Thursday, February 5, 2009

Digital Television Transition Delayed until June

On Wed, Feb 4, Congress voted (H.R. 681) to delay the mandatory cessation of analog television broadcasts that was schedule for February 17th.

Why put it off?
Nielsen reports that 6.5 million home aren't ready for the transition right now.
I suspect that many of these people are aware of the transition, but just putting off the hassle of hooking up a converter box until they have to.

Advertisers and consumer groups argued in favor of the delay, since these households would have lost their television signal on Feb 17.

The federal program to provide coupons for digital television converters ran out of funds, and it's hoped that by delaying the switch, and putting more funds into the coupon program, many of these households can be prepared for when the transition occurs.
But as of this writing, 2/3 of the coupons sent out have not been used. These coupons expire 90 days after being issued, and it expected that most will, indeed, expire.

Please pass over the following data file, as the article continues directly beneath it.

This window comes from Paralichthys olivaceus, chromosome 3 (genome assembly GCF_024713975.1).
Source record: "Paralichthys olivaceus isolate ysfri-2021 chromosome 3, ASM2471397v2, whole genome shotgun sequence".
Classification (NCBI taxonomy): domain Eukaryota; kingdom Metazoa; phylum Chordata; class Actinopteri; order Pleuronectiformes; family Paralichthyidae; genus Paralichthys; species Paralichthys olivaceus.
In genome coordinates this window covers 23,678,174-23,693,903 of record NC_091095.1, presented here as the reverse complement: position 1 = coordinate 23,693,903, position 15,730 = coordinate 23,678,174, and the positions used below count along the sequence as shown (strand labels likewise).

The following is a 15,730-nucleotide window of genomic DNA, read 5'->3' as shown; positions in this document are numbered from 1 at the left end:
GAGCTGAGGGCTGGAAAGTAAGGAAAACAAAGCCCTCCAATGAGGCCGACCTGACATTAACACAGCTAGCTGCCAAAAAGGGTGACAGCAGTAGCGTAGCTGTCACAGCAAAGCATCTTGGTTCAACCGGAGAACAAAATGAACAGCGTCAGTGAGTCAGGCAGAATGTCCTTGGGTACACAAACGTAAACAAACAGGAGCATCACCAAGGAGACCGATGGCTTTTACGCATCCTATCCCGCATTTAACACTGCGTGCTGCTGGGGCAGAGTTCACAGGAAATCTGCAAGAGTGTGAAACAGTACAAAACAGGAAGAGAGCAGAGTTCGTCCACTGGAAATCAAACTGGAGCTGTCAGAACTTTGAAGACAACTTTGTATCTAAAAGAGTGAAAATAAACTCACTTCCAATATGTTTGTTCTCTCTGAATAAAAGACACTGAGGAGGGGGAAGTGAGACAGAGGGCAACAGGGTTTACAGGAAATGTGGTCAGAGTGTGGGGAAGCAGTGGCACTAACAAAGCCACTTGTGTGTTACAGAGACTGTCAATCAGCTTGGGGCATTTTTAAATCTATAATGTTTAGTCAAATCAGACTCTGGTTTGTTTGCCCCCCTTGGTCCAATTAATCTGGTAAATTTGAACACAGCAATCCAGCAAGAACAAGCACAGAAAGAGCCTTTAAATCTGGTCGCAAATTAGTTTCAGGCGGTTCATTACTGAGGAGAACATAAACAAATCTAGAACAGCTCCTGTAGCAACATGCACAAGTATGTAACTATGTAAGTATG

The value of an expired coupon goes back into the pool so the government can issue new coupons.

But what does the delay cost?
For starters, we have the simple cost of operating the old analog transmitters. At over $10,000/month, many stations simply can't afford that overhead in today's economic climate. In addition, the stations are concerned about the cost of running the addition public service announcements.

Some of the bandwidth being freed up by shutting down the analog transmitters will be used for a new emergency services band. So delaying the digital transition delays this network.

Other parts of the bandwidth have already been auctioned off to private industry.
Qualcomm claims the delay of its new mobile television offering will cost tens of millions of dollars.

I've updated the count-down at, but I noticed the official government site hasn't updated their count-down timer yet.

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